A Chicago hotel was transformed over the weekend into the mythical African nation of Wakanda.
About 2,000 people attended the first-ever WakandaCon, which came together less than six months after King T'Challa's clash with Erik Killmonger in the big screen hit "Black Panther."
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WakandaCon co-creator Ali Barthwell said she started planning the convention in March along with her brothers and two friends.
The event featured a costume parade, art demonstrations and celebrity panels you would expect to see at a fan convention, but it also had sessions on social activism, the water crisis in Flint, Michigan, entrepreneurship and gender and racial equality in STEM fields.
"[Wakanda is] a place free from racism, sexism and homophobia it's a place of advanced technology," Barthwell said. "We wanted to talk about the film, but we also wanted to answer the bigger question 'How can we make a place like Wakanda real?'"
All of the panelists were African-American -- about half were women -- and many of the vendors were local small businesses, who had never worked at a convention before.
Barthwell said they wanted to make it a community event that was welcoming for fans of color.
"We had a lot of people who were cosplaying for the first time and kids wanting to dress up and it was really great," she said.
Chicago math teacher David Mikel Etheridge had a different Killmonger costume for every day of the event. He's a big comic book fan, but said this is the first time he's been to a full convention.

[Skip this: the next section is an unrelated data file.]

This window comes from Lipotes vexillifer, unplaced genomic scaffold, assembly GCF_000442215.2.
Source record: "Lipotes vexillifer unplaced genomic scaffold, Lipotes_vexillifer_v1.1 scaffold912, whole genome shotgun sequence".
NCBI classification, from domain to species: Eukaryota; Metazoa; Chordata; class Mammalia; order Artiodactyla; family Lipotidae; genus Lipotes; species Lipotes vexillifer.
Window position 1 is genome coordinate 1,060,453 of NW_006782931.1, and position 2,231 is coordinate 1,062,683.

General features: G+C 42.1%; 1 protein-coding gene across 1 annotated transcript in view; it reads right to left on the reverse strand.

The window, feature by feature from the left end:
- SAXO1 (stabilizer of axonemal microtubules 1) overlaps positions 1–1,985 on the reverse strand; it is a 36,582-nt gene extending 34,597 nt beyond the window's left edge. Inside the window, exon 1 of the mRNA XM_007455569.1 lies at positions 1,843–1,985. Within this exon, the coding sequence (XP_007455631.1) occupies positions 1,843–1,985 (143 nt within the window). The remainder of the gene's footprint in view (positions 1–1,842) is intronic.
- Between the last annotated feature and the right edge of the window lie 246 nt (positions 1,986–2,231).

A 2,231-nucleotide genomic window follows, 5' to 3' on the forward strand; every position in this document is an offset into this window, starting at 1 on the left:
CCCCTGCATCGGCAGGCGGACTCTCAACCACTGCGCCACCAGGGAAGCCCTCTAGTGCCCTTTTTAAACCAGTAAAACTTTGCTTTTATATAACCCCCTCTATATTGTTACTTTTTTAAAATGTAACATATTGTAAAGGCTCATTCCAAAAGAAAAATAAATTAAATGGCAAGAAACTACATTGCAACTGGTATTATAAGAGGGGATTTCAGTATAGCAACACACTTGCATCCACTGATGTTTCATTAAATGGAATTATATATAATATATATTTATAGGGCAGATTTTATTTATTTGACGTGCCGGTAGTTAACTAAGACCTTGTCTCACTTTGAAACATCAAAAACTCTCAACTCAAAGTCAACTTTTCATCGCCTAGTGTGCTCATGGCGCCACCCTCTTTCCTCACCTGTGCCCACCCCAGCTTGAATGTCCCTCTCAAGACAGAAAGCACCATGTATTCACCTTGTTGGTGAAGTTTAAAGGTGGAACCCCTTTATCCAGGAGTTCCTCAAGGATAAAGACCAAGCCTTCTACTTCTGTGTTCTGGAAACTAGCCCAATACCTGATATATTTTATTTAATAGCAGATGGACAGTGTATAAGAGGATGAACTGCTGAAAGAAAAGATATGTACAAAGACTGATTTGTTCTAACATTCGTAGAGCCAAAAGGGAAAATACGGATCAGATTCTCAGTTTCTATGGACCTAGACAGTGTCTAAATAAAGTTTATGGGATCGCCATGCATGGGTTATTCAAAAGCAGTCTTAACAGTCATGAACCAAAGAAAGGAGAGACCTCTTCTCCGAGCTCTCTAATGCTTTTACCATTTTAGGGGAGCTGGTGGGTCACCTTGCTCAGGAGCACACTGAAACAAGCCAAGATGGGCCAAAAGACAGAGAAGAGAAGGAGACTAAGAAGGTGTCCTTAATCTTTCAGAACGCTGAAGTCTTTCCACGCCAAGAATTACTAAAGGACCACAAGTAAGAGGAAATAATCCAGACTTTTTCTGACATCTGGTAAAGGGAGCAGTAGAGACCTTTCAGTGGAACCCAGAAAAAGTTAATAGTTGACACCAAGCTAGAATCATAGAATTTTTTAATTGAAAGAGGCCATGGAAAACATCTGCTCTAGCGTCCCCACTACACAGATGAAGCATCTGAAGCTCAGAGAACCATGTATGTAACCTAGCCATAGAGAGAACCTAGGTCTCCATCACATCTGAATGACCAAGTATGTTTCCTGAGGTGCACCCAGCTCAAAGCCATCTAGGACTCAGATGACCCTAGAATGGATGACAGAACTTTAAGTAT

"I went as him for all three days because I wanted to stick with the Wakanda theme," Etheridge said. "I am also a fan of the character and I think he is one of the best villains in the Marvel Cinematic Universe."
Etheridge wore a version of the costume to the "Black Panther" premiere in February and has been working on them ever since. He'd never been in a costume contest before and was excited to come in 2nd place.
He said it was great to see that five people were able to put the event together on their own and hopes they do it again next year.
Barthwell said they are still taking care of the final details from this year and will start thinking about the future soon.
She said WakandaCon was a tribute to the "Black Panther" film and that they did not have any contact or affiliation with Marvel or Disney.
"We're doing this all out of love," she said.
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